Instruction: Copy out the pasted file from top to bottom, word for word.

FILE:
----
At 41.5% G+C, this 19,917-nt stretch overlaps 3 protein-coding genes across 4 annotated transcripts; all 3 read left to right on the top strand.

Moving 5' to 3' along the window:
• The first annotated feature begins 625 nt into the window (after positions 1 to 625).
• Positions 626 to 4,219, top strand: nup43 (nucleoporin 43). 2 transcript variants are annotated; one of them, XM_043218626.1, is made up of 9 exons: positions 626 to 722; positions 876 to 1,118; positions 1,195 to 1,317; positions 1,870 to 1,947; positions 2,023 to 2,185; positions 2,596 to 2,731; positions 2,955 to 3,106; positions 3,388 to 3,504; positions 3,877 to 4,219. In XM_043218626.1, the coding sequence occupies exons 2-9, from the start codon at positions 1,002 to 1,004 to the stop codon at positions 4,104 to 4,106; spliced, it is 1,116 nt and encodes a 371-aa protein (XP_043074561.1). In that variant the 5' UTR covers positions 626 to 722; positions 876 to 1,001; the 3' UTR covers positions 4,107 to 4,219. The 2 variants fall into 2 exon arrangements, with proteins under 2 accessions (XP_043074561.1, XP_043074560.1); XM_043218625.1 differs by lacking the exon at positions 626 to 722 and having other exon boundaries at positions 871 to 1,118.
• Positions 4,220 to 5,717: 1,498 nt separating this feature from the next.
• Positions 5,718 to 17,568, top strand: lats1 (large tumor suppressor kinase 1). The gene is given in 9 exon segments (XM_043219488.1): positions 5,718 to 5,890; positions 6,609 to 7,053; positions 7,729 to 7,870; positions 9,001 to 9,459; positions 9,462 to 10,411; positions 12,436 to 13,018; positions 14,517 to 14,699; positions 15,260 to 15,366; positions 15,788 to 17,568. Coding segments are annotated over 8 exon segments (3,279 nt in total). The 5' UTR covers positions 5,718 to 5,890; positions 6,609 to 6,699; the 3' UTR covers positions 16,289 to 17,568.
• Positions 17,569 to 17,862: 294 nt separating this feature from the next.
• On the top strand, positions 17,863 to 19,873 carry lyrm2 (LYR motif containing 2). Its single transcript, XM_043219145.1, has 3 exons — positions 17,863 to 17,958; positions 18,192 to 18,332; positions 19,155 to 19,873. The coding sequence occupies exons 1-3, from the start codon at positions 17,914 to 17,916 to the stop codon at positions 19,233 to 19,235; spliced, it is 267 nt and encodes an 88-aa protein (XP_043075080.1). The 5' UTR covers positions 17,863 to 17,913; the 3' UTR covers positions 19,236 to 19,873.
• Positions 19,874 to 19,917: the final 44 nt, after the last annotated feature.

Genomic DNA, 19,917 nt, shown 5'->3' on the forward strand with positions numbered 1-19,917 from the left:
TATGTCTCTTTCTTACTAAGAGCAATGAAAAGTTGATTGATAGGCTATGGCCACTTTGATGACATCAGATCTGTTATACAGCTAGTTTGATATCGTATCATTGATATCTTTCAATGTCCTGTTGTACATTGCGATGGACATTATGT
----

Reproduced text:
At 41.5% G+C, this 19,917-nt stretch overlaps 3 protein-coding genes across 4 annotated transcripts; all 3 read left to right on the top strand.

Moving 5' to 3' along the window:
• The first annotated feature begins 625 nt into the window (after positions 1 to 625).
• Positions 626 to 4,219, top strand: nup43 (nucleoporin 43). 2 transcript variants are annotated; one of them, XM_043218626.1, is made up of 9 exons: positions 626 to 722; positions 876 to 1,118; positions 1,195 to 1,317; positions 1,870 to 1,947; positions 2,023 to 2,185; positions 2,596 to 2,731; positions 2,955 to 3,106; positions 3,388 to 3,504; positions 3,877 to 4,219. In XM_043218626.1, the coding sequence occupies exons 2-9, from the start codon at positions 1,002 to 1,004 to the stop codon at positions 4,104 to 4,106; spliced, it is 1,116 nt and encodes a 371-aa protein (XP_043074561.1). In that variant the 5' UTR covers positions 626 to 722; positions 876 to 1,001; the 3' UTR covers positions 4,107 to 4,219. The 2 variants fall into 2 exon arrangements, with proteins under 2 accessions (XP_043074561.1, XP_043074560.1); XM_043218625.1 differs by lacking the exon at positions 626 to 722 and having other exon boundaries at positions 871 to 1,118.
• Positions 4,220 to 5,717: 1,498 nt separating this feature from the next.
• Positions 5,718 to 17,568, top strand: lats1 (large tumor suppressor kinase 1). The gene is given in 9 exon segments (XM_043219488.1): positions 5,718 to 5,890; positions 6,609 to 7,053; positions 7,729 to 7,870; positions 9,001 to 9,459; positions 9,462 to 10,411; positions 12,436 to 13,018; positions 14,517 to 14,699; positions 15,260 to 15,366; positions 15,788 to 17,568. Coding segments are annotated over 8 exon segments (3,279 nt in total). The 5' UTR covers positions 5,718 to 5,890; positions 6,609 to 6,699; the 3' UTR covers positions 16,289 to 17,568.
• Positions 17,569 to 17,862: 294 nt separating this feature from the next.
• On the top strand, positions 17,863 to 19,873 carry lyrm2 (LYR motif containing 2). Its single transcript, XM_043219145.1, has 3 exons — positions 17,863 to 17,958; positions 18,192 to 18,332; positions 19,155 to 19,873. The coding sequence occupies exons 1-3, from the start codon at positions 17,914 to 17,916 to the stop codon at positions 19,233 to 19,235; spliced, it is 267 nt and encodes an 88-aa protein (XP_043075080.1). The 5' UTR covers positions 17,863 to 17,913; the 3' UTR covers positions 19,236 to 19,873.
• Positions 19,874 to 19,917: the final 44 nt, after the last annotated feature.

Genomic DNA, 19,917 nt, shown 5'->3' on the forward strand with positions numbered 1-19,917 from the left:
TATGTCTCTTTCTTACTAAGAGCAATGAAAAGTTGATTGATAGGCTATGGCCACTTTGATGACATCAGATCTGTTATACAGCTAGTTTGATATCGTATCATTGATATCTTTCAATGTCCTGTTGTACATTGCGATGGACATTATGT